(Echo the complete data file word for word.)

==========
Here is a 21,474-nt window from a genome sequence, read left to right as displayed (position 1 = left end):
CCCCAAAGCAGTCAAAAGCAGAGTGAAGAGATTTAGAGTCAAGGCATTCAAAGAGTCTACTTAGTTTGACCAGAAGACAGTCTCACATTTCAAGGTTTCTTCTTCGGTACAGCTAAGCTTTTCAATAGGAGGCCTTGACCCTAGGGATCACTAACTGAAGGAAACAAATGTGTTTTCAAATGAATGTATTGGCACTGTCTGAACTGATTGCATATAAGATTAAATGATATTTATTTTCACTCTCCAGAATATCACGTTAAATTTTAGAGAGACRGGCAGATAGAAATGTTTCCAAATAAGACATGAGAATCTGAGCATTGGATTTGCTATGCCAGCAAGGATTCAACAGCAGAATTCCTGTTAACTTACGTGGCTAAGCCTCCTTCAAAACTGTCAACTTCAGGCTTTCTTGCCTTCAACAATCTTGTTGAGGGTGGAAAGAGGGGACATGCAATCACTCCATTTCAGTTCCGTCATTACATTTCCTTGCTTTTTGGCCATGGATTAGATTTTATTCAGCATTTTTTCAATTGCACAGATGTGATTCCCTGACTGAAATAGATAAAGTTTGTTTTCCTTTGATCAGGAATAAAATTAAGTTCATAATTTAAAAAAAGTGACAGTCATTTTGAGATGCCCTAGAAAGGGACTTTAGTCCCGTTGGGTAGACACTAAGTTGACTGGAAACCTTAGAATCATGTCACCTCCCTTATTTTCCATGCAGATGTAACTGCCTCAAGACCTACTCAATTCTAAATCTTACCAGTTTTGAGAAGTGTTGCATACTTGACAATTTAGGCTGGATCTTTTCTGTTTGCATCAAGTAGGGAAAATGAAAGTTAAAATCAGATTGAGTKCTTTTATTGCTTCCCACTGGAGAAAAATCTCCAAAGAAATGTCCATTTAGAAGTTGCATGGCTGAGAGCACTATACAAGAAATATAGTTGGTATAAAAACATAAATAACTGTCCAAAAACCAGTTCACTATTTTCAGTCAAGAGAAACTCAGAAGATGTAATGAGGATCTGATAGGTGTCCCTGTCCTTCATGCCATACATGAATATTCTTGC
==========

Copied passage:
Here is a 21,474-nt window from a genome sequence, read left to right as displayed (position 1 = left end):
CCCCAAAGCAGTCAAAAGCAGAGTGAAGAGATTTAGAGTCAAGGCATTCAAAGAGTCTACTTAGTTTGACCAGAAGACAGTCTCACATTTCAAGGTTTCTTCTTCGGTACAGCTAAGCTTTTCAATAGGAGGCCTTGACCCTAGGGATCACTAACTGAAGGAAACAAATGTGTTTTCAAATGAATGTATTGGCACTGTCTGAACTGATTGCATATAAGATTAAATGATATTTATTTTCACTCTCCAGAATATCACGTTAAATTTTAGAGAGACRGGCAGATAGAAATGTTTCCAAATAAGACATGAGAATCTGAGCATTGGATTTGCTATGCCAGCAAGGATTCAACAGCAGAATTCCTGTTAACTTACGTGGCTAAGCCTCCTTCAAAACTGTCAACTTCAGGCTTTCTTGCCTTCAACAATCTTGTTGAGGGTGGAAAGAGGGGACATGCAATCACTCCATTTCAGTTCCGTCATTACATTTCCTTGCTTTTTGGCCATGGATTAGATTTTATTCAGCATTTTTTCAATTGCACAGATGTGATTCCCTGACTGAAATAGATAAAGTTTGTTTTCCTTTGATCAGGAATAAAATTAAGTTCATAATTTAAAAAAAGTGACAGTCATTTTGAGATGCCCTAGAAAGGGACTTTAGTCCCGTTGGGTAGACACTAAGTTGACTGGAAACCTTAGAATCATGTCACCTCCCTTATTTTCCATGCAGATGTAACTGCCTCAAGACCTACTCAATTCTAAATCTTACCAGTTTTGAGAAGTGTTGCATACTTGACAATTTAGGCTGGATCTTTTCTGTTTGCATCAAGTAGGGAAAATGAAAGTTAAAATCAGATTGAGTKCTTTTATTGCTTCCCACTGGAGAAAAATCTCCAAAGAAATGTCCATTTAGAAGTTGCATGGCTGAGAGCACTATACAAGAAATATAGTTGGTATAAAAACATAAATAACTGTCCAAAAACCAGTTCACTATTTTCAGTCAAGAGAAACTCAGAAGATGTAATGAGGATCTGATAGGTGTCCCTGTCCTTCATGCCATACATGAATATTCTTGC